That prolonged periods of sick leave would not look favourable at  reappointment

I can only assume other doctors with other  medical conditions are asked the same kinds of questions.

Many simple day-to-day things – a spelling error in a document, for example – apparently infer failing mental health. And I have little doubt some have targeted me. This creates hypervigilance, for fear of looking “crazy” again.

It has been suggested to me that I have been playing the victim, engaged in learned helplessness. No.

Am I the only one?

I don’t think so. I receive many messages of support when I speak, from doctors or relatives of doctors who thank me for my public advocacy. The underlying tone in messages, particularly from younger doctors, suggests that I have a voice they do not have, and that they too are battling their own demons.

This kind of stigma is deeply destructive to doctors, to patients and to safe care. We delay seeking help, with often fatal consequences.

Should we expect better behaviour from ourselves and our colleagues? Of course we should. We should set the medical standard and community standard, especially around mental illness.

We are also responsible for change. Think about your own comments, actions and behaviour, because the stigma stops with each of us. It’s the stigma within us and around us that is lethal.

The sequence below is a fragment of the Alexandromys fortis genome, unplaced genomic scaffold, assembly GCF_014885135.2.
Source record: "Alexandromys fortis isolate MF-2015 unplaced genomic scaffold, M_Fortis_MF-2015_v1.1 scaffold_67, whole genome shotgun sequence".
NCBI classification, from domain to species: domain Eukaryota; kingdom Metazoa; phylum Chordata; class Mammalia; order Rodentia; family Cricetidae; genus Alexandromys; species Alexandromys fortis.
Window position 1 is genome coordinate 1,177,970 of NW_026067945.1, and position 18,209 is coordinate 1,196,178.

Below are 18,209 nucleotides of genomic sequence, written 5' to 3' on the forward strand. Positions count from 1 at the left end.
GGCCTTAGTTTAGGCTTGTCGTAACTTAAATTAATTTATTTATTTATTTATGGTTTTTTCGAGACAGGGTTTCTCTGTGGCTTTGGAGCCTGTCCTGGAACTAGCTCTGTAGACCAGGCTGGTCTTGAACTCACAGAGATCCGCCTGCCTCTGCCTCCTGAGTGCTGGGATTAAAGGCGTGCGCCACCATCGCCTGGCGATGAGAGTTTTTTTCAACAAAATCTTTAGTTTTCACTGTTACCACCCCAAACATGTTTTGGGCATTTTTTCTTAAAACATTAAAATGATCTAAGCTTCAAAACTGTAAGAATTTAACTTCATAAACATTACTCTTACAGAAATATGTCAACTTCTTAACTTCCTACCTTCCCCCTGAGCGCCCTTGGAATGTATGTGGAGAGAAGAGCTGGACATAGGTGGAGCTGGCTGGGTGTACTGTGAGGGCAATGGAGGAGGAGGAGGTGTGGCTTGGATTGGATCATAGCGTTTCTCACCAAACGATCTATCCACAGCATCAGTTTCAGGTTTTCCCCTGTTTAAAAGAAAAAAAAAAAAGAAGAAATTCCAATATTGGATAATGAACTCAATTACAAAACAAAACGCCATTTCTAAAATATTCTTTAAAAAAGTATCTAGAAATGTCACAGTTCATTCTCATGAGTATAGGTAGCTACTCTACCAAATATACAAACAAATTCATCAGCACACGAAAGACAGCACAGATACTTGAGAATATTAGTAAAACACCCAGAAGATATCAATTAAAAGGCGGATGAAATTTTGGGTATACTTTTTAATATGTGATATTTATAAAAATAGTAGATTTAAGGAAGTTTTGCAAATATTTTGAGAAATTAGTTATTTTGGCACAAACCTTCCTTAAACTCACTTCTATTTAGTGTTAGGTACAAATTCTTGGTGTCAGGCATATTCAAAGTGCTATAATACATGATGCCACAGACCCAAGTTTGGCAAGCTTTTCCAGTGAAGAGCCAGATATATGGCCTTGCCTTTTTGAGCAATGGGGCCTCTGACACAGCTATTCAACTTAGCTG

The lived experience is the way forward. We must embrace vulnerability in medicine.

Dr Geoffrey Toogood is a cardiologist and a long-time advocate for mental health. He has swum the English Channel. He came up with the idea of crazysocks4docs day.

If this article has raised issues for you, help is available at:

Doctors’ Health Advisory Service (https://dhas.org.au):

NSW and ACT … 02 9437 6552
NT and SA … 08 8366 0250
Queensland … 07 3833 4352
Tasmania and Victoria … 03 9280 8712  https://www.vdhp.org.au
WA … 08 9321 3098
New Zealand … 0800 471 2654
Medical Benevolent Society (https://www.mbansw.org.au/)
AMA lists of GPs willing to see junior doctors (https://www.doctorportal.com.au/doctorshealth/)
Lifeline on 13 11 14
beyondblue on 1300 224 636
beyondblue Doctors’ health website: https://www.beyondblue.org.au/about-us/our-work-in-improving-workplace-mental-health/health-services-program